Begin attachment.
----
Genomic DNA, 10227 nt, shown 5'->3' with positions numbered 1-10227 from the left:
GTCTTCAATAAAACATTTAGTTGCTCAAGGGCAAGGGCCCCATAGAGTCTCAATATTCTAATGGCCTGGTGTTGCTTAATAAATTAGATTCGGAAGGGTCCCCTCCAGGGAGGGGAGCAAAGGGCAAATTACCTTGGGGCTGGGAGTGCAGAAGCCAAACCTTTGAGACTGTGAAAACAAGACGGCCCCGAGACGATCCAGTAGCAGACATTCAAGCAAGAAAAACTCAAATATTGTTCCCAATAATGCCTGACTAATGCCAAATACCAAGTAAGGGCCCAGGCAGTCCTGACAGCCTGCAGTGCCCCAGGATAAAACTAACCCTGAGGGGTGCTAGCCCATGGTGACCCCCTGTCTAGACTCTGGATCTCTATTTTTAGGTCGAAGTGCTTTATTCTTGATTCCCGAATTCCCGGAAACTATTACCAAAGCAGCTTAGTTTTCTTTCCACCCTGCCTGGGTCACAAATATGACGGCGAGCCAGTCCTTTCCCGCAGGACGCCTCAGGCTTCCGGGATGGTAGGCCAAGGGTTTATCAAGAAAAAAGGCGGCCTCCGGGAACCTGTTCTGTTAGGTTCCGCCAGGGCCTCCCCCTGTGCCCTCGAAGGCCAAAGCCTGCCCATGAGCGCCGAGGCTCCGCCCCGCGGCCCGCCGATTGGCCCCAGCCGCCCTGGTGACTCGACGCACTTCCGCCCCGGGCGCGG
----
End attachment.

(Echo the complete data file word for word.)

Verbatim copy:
Genomic DNA, 10227 nt, shown 5'->3' with positions numbered 1-10227 from the left:
GTCTTCAATAAAACATTTAGTTGCTCAAGGGCAAGGGCCCCATAGAGTCTCAATATTCTAATGGCCTGGTGTTGCTTAATAAATTAGATTCGGAAGGGTCCCCTCCAGGGAGGGGAGCAAAGGGCAAATTACCTTGGGGCTGGGAGTGCAGAAGCCAAACCTTTGAGACTGTGAAAACAAGACGGCCCCGAGACGATCCAGTAGCAGACATTCAAGCAAGAAAAACTCAAATATTGTTCCCAATAATGCCTGACTAATGCCAAATACCAAGTAAGGGCCCAGGCAGTCCTGACAGCCTGCAGTGCCCCAGGATAAAACTAACCCTGAGGGGTGCTAGCCCATGGTGACCCCCTGTCTAGACTCTGGATCTCTATTTTTAGGTCGAAGTGCTTTATTCTTGATTCCCGAATTCCCGGAAACTATTACCAAAGCAGCTTAGTTTTCTTTCCACCCTGCCTGGGTCACAAATATGACGGCGAGCCAGTCCTTTCCCGCAGGACGCCTCAGGCTTCCGGGATGGTAGGCCAAGGGTTTATCAAGAAAAAAGGCGGCCTCCGGGAACCTGTTCTGTTAGGTTCCGCCAGGGCCTCCCCCTGTGCCCTCGAAGGCCAAAGCCTGCCCATGAGCGCCGAGGCTCCGCCCCGCGGCCCGCCGATTGGCCCCAGCCGCCCTGGTGACTCGACGCACTTCCGCCCCGGGCGCGG